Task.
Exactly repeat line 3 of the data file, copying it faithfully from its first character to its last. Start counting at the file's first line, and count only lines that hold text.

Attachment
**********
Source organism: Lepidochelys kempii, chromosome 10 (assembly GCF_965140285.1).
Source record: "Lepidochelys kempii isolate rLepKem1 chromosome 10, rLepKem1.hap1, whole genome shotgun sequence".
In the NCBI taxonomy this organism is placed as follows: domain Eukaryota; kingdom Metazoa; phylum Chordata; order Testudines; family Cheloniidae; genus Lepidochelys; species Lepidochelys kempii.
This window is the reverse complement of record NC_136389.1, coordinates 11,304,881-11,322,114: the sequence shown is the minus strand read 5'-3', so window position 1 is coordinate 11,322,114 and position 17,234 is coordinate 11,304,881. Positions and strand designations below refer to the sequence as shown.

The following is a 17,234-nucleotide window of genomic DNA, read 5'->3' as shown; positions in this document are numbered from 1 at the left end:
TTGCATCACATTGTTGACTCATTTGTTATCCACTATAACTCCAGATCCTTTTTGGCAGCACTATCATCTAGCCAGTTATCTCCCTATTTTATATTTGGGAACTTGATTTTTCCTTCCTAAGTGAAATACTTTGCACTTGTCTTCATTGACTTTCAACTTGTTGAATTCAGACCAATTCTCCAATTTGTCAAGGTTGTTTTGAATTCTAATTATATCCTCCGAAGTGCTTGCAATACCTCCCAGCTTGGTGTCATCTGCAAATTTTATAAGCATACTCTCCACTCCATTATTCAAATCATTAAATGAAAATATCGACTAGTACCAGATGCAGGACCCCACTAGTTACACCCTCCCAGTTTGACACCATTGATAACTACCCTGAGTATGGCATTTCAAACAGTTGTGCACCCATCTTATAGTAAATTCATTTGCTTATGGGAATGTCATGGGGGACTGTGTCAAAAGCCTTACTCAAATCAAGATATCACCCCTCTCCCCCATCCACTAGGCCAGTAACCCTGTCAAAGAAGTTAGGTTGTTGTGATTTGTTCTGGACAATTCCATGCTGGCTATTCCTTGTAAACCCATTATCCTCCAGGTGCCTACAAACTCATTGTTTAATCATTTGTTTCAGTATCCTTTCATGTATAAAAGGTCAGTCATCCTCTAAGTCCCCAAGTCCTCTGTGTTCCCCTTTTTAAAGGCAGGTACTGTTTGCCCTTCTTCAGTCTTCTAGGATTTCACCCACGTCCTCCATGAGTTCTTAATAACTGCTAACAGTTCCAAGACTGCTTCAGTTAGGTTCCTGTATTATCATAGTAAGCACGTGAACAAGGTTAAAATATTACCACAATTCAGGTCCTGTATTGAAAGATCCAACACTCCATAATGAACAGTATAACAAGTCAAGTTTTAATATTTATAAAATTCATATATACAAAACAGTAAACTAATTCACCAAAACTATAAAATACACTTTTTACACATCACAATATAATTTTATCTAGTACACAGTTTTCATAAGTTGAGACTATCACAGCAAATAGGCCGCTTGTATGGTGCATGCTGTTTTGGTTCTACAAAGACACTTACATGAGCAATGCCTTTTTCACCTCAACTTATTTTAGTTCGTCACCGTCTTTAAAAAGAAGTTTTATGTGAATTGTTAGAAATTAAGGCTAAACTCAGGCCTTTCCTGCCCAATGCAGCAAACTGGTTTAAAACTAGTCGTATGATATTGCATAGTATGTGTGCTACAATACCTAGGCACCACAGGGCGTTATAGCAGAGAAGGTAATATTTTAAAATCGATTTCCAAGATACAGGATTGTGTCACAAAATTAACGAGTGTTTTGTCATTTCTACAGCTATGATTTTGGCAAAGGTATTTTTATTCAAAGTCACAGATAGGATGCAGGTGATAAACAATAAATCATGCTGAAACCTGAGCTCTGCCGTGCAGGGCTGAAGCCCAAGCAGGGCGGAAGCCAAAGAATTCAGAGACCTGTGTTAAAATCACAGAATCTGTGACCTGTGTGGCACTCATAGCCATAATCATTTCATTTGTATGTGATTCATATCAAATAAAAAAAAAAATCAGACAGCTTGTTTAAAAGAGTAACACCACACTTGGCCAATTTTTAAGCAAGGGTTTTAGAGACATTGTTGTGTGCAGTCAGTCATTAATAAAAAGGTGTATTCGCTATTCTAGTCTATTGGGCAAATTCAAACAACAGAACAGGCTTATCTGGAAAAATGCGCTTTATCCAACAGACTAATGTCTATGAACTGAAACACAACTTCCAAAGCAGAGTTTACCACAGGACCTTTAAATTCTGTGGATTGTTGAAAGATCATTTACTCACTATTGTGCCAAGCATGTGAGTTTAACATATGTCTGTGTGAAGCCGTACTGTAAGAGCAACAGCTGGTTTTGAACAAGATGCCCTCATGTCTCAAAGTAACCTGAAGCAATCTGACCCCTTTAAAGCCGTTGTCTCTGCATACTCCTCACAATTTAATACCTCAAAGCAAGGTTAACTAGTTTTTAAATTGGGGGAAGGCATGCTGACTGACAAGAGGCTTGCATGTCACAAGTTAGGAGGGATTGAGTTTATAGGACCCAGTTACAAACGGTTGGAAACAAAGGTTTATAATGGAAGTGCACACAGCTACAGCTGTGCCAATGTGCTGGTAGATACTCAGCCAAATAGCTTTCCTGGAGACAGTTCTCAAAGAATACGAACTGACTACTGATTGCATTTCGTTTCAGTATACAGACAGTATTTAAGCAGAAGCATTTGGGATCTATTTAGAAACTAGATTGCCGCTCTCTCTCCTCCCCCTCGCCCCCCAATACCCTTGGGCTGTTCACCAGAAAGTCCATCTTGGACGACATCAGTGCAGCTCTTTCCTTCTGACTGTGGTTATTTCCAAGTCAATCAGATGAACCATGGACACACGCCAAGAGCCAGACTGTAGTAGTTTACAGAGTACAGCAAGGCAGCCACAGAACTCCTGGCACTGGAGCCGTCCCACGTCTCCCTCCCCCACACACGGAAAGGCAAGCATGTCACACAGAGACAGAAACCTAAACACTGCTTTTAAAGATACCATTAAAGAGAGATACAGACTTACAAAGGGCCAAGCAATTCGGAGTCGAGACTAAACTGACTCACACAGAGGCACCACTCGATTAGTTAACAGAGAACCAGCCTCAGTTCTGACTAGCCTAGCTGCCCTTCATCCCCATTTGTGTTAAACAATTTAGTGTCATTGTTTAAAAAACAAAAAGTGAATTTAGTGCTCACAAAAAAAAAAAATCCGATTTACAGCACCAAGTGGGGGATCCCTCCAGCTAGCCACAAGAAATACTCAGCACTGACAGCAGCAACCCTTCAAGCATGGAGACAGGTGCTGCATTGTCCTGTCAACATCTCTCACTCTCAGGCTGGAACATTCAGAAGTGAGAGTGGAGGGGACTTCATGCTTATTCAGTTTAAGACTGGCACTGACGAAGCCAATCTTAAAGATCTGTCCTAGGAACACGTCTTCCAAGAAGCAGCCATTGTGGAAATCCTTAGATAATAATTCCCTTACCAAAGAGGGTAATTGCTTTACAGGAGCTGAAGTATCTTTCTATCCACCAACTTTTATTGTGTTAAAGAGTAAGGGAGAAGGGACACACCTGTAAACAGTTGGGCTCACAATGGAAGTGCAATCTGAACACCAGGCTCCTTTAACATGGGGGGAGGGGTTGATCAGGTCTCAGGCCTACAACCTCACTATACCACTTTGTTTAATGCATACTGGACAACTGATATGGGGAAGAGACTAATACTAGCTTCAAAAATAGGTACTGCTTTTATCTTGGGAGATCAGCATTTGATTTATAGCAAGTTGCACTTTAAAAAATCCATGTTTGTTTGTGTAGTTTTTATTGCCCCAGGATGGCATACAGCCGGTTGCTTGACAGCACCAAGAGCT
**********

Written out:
In the NCBI taxonomy this organism is placed as follows: domain Eukaryota; kingdom Metazoa; phylum Chordata; order Testudines; family Cheloniidae; genus Lepidochelys; species Lepidochelys kempii.